The HOCUS in PoCUS! Healthcare-associated infection and other challenges arising with Point of Care Ultrasound (PoCUS) Percutaneous Cannulation in emergency and critical care


Point of Care Ultrasound (PoCUS) Percutaneous Cannulation is increasingly used globally in emergency and critical care settings as routine practice and a core skill of practitioners. There is an ever-increasing body of evidence demonstrating its efficacy and safety as the prefer method for percutaneous cannulation for particular patient groups and presenting conditions. The practice is, however associated with significant risks to patients, in particular for healthcare-associated infections such as bloodstream infection and associated sepsis.


This paper presents a critical review of the literature that examines the risk of healthcare-associated infection and other hospital associated complications associated with PoCUS Percutaneous Cannulation. It reports a recent outbreak of Burkholderia cenocepacia bacteraemia and infection in 11 intensive and emergency departments patients caused by contaminated sterile ultrasound gel used for central line insertion and sterile procedures within four hospitals across Australia. It examines these events and the genesis and publishing of recent ASUM/ACIPC Ultrasound Probe Reprocessing Guidelines.


While the popularity Point of Care Ultrasound (PoCUS) Percutaneous Cannulation is ever-increasing, measures to protect patients from procedure-associated bacteraemia have not been as forthcoming. There are significant issues with a lack of systematic cleaning and decontamination of the equipment of this semi-critical device poor that is associated with both the high demand for its use in emergency care settings and a lack of recognition of the risks of healthcare-associated infection. A lack of formal accreditation of practitioners in the use of PoCUS poses significant risks to patients.


Point of Care Ultrasound (PoCUS) Percutaneous Cannulation has become a core skill in emergency medicine and nursing practice. Formal training and certification of practitioners together with formal decontamination procedures is required to ensure not only the efficacy of the procedure but also to its safety with respect to the significant risks of healthcare-associated infection.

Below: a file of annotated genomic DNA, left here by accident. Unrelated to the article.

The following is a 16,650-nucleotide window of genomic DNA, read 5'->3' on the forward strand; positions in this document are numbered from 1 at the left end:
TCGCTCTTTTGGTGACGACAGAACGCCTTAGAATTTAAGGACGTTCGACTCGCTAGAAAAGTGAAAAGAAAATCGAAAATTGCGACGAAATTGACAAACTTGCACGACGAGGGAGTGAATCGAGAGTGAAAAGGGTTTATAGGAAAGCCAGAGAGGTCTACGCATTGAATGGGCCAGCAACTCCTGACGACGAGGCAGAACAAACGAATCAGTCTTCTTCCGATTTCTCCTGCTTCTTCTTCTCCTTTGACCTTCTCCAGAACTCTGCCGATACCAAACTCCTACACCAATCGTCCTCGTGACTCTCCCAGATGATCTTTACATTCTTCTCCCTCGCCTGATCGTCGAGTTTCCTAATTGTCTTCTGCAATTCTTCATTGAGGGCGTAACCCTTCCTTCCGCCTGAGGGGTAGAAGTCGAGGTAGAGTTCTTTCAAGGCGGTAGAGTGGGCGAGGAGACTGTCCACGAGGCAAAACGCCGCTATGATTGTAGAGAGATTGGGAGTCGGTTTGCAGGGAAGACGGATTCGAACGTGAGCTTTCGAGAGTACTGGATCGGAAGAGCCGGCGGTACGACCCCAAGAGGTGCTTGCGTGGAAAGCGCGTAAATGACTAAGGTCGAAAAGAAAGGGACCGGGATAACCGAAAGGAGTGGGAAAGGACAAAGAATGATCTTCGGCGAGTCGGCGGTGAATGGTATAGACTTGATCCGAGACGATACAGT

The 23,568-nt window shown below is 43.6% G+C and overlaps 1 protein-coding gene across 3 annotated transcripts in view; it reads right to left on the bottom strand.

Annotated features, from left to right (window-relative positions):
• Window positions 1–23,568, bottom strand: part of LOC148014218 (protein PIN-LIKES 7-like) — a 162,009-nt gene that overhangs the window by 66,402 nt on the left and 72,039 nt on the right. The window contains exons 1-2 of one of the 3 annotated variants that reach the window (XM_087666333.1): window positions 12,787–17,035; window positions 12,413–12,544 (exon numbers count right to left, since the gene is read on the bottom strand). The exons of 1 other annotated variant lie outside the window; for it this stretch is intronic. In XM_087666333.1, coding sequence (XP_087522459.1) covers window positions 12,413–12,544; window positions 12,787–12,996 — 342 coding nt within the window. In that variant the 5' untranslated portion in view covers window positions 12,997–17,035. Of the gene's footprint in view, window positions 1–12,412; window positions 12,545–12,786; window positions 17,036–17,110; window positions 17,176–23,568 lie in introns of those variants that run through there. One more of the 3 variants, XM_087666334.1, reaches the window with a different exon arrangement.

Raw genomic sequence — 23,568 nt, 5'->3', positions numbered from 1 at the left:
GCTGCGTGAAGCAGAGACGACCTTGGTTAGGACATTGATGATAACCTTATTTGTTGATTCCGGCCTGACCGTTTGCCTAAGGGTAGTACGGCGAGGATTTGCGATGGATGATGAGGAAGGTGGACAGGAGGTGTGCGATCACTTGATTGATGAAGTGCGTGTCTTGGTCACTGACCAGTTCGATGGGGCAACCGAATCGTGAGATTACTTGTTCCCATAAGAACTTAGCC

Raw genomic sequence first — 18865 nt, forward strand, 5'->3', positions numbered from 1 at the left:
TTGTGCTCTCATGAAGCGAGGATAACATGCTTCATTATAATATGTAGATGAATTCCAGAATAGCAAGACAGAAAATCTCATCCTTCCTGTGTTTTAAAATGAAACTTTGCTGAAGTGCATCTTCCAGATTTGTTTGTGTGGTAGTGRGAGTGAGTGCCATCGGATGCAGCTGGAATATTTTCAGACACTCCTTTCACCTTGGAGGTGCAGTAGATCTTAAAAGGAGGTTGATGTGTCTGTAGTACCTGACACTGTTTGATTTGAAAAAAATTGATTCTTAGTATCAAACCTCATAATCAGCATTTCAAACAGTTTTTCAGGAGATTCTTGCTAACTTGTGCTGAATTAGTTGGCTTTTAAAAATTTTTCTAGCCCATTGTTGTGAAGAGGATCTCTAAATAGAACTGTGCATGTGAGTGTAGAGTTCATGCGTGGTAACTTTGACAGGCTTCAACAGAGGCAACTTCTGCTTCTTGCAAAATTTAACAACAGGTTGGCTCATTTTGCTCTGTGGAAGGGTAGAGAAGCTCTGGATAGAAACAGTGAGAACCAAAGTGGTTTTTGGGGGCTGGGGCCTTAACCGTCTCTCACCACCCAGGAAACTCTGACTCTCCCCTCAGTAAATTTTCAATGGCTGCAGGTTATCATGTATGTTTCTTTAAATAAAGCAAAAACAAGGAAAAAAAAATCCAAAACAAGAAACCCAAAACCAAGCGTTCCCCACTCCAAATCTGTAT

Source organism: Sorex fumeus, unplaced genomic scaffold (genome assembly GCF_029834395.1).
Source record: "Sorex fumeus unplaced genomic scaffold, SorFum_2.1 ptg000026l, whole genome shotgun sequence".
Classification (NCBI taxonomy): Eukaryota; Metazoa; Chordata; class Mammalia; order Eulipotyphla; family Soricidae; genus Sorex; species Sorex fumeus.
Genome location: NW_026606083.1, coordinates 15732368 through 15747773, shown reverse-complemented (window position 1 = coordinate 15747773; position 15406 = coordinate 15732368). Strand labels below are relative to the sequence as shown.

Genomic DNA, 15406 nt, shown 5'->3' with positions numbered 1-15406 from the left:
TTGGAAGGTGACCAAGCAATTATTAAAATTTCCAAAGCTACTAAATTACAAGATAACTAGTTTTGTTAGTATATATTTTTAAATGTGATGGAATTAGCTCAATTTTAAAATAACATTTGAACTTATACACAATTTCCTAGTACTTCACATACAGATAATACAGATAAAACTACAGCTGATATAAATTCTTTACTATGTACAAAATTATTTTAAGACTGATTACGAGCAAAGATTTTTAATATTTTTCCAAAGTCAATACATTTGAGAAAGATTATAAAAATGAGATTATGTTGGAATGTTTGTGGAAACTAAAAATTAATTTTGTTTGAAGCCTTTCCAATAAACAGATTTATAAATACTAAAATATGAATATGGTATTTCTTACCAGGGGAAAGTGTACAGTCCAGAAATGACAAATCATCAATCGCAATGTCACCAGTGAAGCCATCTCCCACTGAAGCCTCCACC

Professor Ramon Shaban is Editor-in-Chief of the Australasian Emergency Nursing Journal. As an emergency nurse and credentialled expert infection control practitioner with an extensive background in clinical sciences and practice, his inter-professional expertise in infectious diseases, infection control and emergency care are the basis of a highly successful and integrated program of teaching, practice, and research. Professor Shaban is the Inaugural Clinical Chair and Professor of Infection Prevention and Control at the University of Sydney and Western Sydney Local Health District, within the Sydney Nursing School and Marie Bashir Institute for Infectious Diseases and Biosecurity. He is a member of the Australian Government Strategic and Technical Advisory Group on Antimicrobial Resistance, a member of the Australian Commission on Safety and Quality in Healthcare Healthcare-associated Infection Advisory Committee, and was 2016-2017 President of the Australasian College for Infection Prevention. He is a member of the World Health Organization Global Outbreak and Response Network, and in 2016 Ramon served as Technical Advisor (Antimicrobial Resistance) to the World Health Organization. Ramon is particularly interested in the role of emergency clinicians in the management, prevention and control of infectious diseases and healthcare-associated infection.